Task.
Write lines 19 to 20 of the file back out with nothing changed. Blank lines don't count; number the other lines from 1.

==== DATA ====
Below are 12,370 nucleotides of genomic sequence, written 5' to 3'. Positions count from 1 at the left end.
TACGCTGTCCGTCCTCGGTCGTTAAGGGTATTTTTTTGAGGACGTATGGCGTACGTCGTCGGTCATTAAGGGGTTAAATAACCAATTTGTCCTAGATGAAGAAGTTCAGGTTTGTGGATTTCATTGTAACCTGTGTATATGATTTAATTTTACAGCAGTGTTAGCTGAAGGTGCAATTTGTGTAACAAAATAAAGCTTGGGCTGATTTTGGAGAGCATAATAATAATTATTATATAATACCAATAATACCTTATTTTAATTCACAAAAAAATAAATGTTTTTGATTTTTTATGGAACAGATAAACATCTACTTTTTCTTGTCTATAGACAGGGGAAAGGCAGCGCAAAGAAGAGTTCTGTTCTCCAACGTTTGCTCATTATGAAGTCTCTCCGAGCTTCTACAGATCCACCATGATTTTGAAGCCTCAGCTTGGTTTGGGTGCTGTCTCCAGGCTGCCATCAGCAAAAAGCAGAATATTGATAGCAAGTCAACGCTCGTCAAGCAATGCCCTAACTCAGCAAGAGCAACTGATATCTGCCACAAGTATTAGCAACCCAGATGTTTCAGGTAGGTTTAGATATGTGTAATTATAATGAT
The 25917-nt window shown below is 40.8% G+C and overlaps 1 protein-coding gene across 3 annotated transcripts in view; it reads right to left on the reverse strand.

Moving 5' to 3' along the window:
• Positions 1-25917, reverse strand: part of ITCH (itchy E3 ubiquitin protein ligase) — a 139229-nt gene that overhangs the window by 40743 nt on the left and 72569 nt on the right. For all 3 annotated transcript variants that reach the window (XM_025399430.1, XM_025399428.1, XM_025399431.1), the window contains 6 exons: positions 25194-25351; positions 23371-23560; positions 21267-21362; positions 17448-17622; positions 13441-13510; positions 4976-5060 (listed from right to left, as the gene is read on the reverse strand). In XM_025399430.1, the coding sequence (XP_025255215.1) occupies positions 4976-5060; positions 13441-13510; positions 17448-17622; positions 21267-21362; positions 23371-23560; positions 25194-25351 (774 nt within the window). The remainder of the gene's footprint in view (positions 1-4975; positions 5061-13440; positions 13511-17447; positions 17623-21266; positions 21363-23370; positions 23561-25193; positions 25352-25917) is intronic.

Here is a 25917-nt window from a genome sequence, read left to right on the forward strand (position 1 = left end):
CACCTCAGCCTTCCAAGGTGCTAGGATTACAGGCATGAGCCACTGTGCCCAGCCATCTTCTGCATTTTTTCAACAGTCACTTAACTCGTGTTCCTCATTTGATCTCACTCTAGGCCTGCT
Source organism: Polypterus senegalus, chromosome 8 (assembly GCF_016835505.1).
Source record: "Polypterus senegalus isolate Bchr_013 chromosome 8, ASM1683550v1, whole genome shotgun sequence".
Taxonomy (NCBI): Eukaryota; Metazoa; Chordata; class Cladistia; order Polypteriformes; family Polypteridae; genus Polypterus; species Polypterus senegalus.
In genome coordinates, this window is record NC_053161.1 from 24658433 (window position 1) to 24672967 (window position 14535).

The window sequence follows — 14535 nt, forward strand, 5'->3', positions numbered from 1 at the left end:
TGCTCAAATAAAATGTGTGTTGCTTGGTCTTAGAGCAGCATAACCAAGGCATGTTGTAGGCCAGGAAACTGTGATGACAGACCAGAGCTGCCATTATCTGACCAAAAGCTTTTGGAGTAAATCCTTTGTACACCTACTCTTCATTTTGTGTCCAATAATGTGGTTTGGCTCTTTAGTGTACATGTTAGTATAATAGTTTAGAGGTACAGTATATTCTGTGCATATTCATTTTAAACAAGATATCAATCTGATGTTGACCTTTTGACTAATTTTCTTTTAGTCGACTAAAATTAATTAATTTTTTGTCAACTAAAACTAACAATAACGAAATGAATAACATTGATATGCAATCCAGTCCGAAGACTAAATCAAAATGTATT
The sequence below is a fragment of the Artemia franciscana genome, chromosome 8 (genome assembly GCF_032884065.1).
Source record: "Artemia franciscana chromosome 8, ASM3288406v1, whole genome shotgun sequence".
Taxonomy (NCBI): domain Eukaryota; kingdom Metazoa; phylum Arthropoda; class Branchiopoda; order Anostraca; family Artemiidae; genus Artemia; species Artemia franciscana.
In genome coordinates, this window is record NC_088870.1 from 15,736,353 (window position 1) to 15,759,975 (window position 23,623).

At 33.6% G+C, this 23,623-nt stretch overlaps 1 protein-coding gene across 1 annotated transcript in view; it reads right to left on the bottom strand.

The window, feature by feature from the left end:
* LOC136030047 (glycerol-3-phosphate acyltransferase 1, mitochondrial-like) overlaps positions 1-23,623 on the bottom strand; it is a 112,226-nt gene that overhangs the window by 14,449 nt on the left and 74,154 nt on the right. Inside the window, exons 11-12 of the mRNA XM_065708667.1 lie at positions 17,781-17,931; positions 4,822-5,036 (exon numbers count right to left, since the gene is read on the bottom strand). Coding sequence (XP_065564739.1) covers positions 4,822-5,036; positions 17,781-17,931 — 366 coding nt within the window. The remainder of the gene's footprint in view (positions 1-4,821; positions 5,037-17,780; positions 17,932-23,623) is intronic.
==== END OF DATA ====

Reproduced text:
The window, feature by feature from the left end:
* LOC136030047 (glycerol-3-phosphate acyltransferase 1, mitochondrial-like) overlaps positions 1-23,623 on the bottom strand; it is a 112,226-nt gene that overhangs the window by 14,449 nt on the left and 74,154 nt on the right. Inside the window, exons 11-12 of the mRNA XM_065708667.1 lie at positions 17,781-17,931; positions 4,822-5,036 (exon numbers count right to left, since the gene is read on the bottom strand). Coding sequence (XP_065564739.1) covers positions 4,822-5,036; positions 17,781-17,931 — 366 coding nt within the window. The remainder of the gene's footprint in view (positions 1-4,821; positions 5,037-17,780; positions 17,932-23,623) is intronic.